Berkeley Libraries: Fiat Blocks: Students use Minecraft to build UC Berkeley (and its libraries) in stunning detail. “Imagine a place where social distancing isn’t necessary — where you can gather with friends and resume life as normal, as if COVID-19 and the chaos it has wrought were but a distant memory. Such a place actually exists — and, no, it’s not Georgia. Enter Blockeley University, a student-led effort to build, one block at a time, the UC Berkeley campus on Minecraft, the wildly imaginative (and massively popular) video game. In the expertly crafted virtual world, you can walk through Sather Gate, gaze upon the iconic Campanile, encounter campus’s ubiquitous Kiwibots, and spot Berkeley’s famed peregrine falcons. And, even amid the closures, you can soak in the architectural glory of the campus’s libraries.”
Ubergizmo: This 3D Printer Lets Preschoolers 3D Print Their Own Toys. “If 3D printing has always come across as being more of an “adult” hobby, think again because the folks at 3Doodler have recently announced the launch of a new 3D printer that is being aimed at preschoolers. This will allow kids to 3D print their own little toys in a fun and safer way, while encouraging the development of motor skills.”
The Verge: You can now make sick beats in Microsoft Excel. “Late last year, electronic musician and YouTuber Dylan Tallchief made a functional drum machine in Microsoft Excel after a bunch of Excel DAW memes made their way around social media. Now, Tallchief is back with an even more ambitious project that fully realizes the original meme’s potential: an Excel DAW he calls xlStudio. (For those outside the audio world, DAW stands for ‘digital audio workstation’ and is a software suite like Ableton or FL Studio used for making music.)”
Ubergizmo: This Film From 1896 Was Upscaled To 4K Using AI. “You know those police drama shows where they zoom in on a photo or video, and magically it becomes sharper and clearer instead of more pixelated? It looks like that technology is slowly becoming a reality, and more recently it has been demonstrated in a film that was shot back in 1896 that was upscaled to 4K using AI.” The video is included in the article. It is MINDBENDING.
An amazing human being used machine learning to find public domain Krazy Kat comics in online newspaper archives, and built an archive to share them all with us. Do not miss the explanation of how it did it on his About page. “In short, I wrote some programs in Python that downloaded thumbnails from various newspaper archives, manually found about 100 Sunday comic strips from the thumbnails, used Microsoft’s Custom Vision service to train an image classifier to detect Krazy Kat comics in thumbnail images, used that classifier to find several hundred more thumbnails, then wrote some more code in Python to download high resolution images of all of the thumbnails that I found.”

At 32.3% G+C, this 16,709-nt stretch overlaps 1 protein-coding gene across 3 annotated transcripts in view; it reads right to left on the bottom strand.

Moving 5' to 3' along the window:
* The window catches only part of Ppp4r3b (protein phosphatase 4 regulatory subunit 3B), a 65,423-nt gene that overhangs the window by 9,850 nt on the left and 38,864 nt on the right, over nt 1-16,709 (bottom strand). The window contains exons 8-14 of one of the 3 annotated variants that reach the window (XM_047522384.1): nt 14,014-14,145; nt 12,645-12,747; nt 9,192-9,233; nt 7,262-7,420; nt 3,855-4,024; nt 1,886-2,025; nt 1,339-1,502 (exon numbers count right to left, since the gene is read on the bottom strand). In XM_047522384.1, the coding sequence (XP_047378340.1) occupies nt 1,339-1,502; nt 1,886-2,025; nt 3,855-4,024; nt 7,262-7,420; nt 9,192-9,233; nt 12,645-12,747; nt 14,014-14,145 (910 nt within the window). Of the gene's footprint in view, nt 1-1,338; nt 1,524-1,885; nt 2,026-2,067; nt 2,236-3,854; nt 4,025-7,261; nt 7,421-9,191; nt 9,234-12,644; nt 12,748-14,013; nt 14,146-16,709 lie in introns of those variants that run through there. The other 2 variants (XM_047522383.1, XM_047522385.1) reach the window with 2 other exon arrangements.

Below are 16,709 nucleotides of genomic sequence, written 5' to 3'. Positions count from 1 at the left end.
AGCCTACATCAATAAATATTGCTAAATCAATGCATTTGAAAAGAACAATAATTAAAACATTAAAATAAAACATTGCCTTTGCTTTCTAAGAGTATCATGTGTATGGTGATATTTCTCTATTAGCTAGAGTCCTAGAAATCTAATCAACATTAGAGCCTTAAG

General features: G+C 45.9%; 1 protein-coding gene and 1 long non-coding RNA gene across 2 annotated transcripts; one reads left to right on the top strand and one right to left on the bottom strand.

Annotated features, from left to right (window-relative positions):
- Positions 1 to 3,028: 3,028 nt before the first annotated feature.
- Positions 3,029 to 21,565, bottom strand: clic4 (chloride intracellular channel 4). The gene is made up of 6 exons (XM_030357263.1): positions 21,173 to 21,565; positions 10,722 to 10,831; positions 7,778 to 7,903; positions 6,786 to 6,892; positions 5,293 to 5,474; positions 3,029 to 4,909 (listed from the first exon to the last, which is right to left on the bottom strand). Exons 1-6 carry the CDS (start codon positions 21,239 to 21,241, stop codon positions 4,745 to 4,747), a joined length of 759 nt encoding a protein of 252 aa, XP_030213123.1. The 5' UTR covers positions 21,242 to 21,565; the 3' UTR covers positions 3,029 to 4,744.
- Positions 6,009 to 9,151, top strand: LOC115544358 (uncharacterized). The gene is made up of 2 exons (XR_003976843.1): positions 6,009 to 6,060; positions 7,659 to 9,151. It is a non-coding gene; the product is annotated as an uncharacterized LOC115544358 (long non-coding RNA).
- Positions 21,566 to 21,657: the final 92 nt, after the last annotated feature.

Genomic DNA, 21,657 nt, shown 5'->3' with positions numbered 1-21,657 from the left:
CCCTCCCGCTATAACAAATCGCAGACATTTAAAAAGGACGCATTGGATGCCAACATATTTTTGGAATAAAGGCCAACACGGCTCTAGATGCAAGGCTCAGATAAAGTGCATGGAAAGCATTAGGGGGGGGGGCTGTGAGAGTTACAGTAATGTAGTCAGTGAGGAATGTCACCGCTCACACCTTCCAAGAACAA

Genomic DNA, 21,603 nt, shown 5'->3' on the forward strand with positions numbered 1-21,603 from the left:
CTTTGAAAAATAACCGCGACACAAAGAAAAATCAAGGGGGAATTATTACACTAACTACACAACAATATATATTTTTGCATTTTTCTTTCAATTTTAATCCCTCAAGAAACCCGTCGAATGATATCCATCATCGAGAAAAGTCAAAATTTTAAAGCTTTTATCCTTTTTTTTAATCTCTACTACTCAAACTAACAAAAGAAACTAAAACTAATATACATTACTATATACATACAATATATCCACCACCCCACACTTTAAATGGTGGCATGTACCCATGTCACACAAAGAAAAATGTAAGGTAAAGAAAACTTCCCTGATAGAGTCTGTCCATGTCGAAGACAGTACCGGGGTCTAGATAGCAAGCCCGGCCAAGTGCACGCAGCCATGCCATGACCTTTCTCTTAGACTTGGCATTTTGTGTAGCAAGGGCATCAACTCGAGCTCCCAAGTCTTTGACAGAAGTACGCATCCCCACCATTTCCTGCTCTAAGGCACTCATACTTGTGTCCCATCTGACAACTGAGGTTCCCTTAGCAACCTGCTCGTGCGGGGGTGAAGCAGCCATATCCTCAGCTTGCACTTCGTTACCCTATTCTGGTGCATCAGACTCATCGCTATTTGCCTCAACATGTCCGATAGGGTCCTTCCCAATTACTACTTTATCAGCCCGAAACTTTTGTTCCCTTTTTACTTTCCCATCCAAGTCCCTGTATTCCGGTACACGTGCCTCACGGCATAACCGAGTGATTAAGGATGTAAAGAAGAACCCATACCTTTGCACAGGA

The Industry Observer: Jaxsta has launched the public beta of its massive music credits database. “Having entered numerous partner agreements in the past two years that provide the company access to the credits of more than 80% of global music releases, Jaxsta have partnered with the likes of the RIAA, ARIA, Universal Music Group, Warner Music Group, Hillsong, and Merge Records, just to name a few. Upon its launch of the open beta, Jaxsta’s comprehensive database contains more than 100 million credits across 25 million webpages, reflecting the music credits of 19 million recordings.”
Tip o’ the nib to Jonathan B for this one from Gizmodo: How Cartographers for the U.S. Military Inadvertently Created a House of Horrors in South Africa. “The visitors started coming in 2013. The first one who came and refused to leave until he was let inside was a private investigator named Roderick. He was looking for an abducted girl, and he was convinced she was in the house.”